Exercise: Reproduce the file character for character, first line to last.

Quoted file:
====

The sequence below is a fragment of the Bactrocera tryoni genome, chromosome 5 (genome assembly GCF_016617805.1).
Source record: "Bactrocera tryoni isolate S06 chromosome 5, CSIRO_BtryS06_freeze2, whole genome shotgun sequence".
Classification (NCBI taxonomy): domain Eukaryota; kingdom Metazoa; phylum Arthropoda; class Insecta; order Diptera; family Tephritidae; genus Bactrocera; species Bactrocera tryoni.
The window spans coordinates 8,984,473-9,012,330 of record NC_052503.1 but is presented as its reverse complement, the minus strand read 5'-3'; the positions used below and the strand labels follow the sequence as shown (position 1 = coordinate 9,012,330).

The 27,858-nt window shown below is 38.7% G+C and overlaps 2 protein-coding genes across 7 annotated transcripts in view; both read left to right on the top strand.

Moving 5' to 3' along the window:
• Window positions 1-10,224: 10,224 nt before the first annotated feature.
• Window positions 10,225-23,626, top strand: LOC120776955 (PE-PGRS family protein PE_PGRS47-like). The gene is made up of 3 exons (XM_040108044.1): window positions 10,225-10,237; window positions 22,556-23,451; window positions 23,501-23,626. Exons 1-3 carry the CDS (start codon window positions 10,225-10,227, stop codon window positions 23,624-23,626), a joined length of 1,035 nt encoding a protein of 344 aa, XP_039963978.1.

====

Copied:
The sequence below is a fragment of the Bactrocera tryoni genome, chromosome 5 (genome assembly GCF_016617805.1).
Source record: "Bactrocera tryoni isolate S06 chromosome 5, CSIRO_BtryS06_freeze2, whole genome shotgun sequence".
Classification (NCBI taxonomy): domain Eukaryota; kingdom Metazoa; phylum Arthropoda; class Insecta; order Diptera; family Tephritidae; genus Bactrocera; species Bactrocera tryoni.
The window spans coordinates 8,984,473-9,012,330 of record NC_052503.1 but is presented as its reverse complement, the minus strand read 5'-3'; the positions used below and the strand labels follow the sequence as shown (position 1 = coordinate 9,012,330).

The 27,858-nt window shown below is 38.7% G+C and overlaps 2 protein-coding genes across 7 annotated transcripts in view; both read left to right on the top strand.

Moving 5' to 3' along the window:
• Window positions 1-10,224: 10,224 nt before the first annotated feature.
• Window positions 10,225-23,626, top strand: LOC120776955 (PE-PGRS family protein PE_PGRS47-like). The gene is made up of 3 exons (XM_040108044.1): window positions 10,225-10,237; window positions 22,556-23,451; window positions 23,501-23,626. Exons 1-3 carry the CDS (start codon window positions 10,225-10,227, stop codon window positions 23,624-23,626), a joined length of 1,035 nt encoding a protein of 344 aa, XP_039963978.1.